Selatan is known for international tunes, while over in Kota, the last eight years have seen the creation of a new music genre that throws Indonesian pop into the mix. Like the western and southern compass points they stand for, Kota and Selatan clubs are very unlikely ever to align with each other. Their DJs have different approaches—Selatan DJs act as tastemakers, whereas Kota DJs are more dependent on the crowd, otherwise known as ‘the market‘.


No DJ school has lasted longer than a decade. Most don’t survive past two years; some don’t even make it through their first year, due to lack of enrolments. Unlike English language schools, DJ schools attract very few students. The schools—commonly known as ‘DJ courses’ (kursus DJ)—usually only have one or two students per class. For example, the D’Majors DJ Course in Selatan has only trained some forty DJs since its founding in 2003. In other words, their average output is one class with one teacher and one pupil per day. Each student takes two classes per week, at a fee of one million rupiah per month.


Also in contrast with English courses, DJ courses only last two to three months. Students are introduced to the equipment; given beat-to-beat modules; and taught creative mixing and other techniques. The absence of compulsory textbooks means that there are no shared theoretical standards between the schools. Each is free to implement its own unique ‘curriculum’. Of course, some similarities remain, because the basic techniques are essentially the same; but beyond the fundamentals, each DJ school allows its students to choose their preferred musical style. “Musical taste is not our responsibility,” says Glen, an instructor at D’Majors, “We don’t want to impose our tastes on the students.”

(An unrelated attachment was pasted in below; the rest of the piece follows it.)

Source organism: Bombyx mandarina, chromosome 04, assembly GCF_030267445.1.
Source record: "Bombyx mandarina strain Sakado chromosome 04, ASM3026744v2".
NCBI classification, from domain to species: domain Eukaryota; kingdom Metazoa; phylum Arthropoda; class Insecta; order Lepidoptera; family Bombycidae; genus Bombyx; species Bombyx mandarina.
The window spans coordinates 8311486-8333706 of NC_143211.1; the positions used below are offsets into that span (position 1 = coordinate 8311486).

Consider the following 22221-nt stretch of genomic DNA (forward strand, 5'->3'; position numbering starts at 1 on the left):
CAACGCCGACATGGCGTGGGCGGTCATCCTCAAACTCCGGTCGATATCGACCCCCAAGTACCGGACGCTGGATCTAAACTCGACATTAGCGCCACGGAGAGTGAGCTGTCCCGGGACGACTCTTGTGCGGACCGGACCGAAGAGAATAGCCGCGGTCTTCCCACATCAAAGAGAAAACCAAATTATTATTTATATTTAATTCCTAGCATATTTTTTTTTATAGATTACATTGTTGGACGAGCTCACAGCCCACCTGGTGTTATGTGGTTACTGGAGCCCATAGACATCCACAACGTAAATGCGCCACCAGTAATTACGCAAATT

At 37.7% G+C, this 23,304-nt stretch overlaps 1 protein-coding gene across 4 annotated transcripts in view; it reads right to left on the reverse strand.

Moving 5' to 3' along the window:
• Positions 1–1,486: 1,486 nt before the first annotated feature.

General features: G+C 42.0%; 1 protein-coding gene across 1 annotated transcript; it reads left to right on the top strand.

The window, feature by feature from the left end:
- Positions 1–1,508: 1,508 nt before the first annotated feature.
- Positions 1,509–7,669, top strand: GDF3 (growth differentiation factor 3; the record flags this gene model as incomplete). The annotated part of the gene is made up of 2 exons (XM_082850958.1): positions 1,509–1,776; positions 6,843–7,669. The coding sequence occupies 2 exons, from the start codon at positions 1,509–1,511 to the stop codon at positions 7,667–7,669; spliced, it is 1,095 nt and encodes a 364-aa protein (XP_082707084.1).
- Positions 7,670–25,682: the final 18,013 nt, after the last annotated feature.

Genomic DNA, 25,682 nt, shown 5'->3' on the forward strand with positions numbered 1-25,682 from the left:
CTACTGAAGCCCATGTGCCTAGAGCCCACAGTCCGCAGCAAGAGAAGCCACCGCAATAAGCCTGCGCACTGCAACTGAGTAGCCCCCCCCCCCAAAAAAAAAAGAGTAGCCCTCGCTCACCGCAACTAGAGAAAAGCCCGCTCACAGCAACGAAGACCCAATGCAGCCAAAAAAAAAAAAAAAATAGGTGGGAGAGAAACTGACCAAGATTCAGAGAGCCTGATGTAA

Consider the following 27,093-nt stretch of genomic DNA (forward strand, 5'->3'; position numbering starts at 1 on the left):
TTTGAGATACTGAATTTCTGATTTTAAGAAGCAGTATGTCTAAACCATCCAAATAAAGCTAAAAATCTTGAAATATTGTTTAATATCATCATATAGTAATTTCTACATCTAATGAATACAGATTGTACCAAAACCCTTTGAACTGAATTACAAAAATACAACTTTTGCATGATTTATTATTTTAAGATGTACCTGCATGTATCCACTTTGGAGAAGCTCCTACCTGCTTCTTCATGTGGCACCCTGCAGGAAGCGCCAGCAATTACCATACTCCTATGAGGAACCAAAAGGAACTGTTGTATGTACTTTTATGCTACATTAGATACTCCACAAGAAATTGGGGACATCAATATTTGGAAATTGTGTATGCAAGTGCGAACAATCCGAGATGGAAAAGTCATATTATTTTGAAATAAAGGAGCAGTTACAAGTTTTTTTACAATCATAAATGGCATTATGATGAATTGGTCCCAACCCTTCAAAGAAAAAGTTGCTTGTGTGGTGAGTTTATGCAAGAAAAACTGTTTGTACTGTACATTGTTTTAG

Even so, there is a tendency to push the students in the musical direction of their mentors. Glen, who has been in the business since 1988, admits that instructors can have a strong influence on their pupils. For example, as a Selatan DJ, he never teaches his students how to play Kota-style music. Likewise, many Kota schools do not teach their pupils Selatan sounds.


In other words, the location of a DJ school strongly influences the musical preferences of the DJs they produce. The DJ schools in Kota tend to produce DJs that favour local sounds; there is a general consensus that the Kota DJs play ‘commercial’ music. On the other hand, the Selatan schools are more aware of international music trends. Selatan DJs are regarded as having more integrity and artistic awareness than their Kota peers. Thus, an intra-city rivalry is born.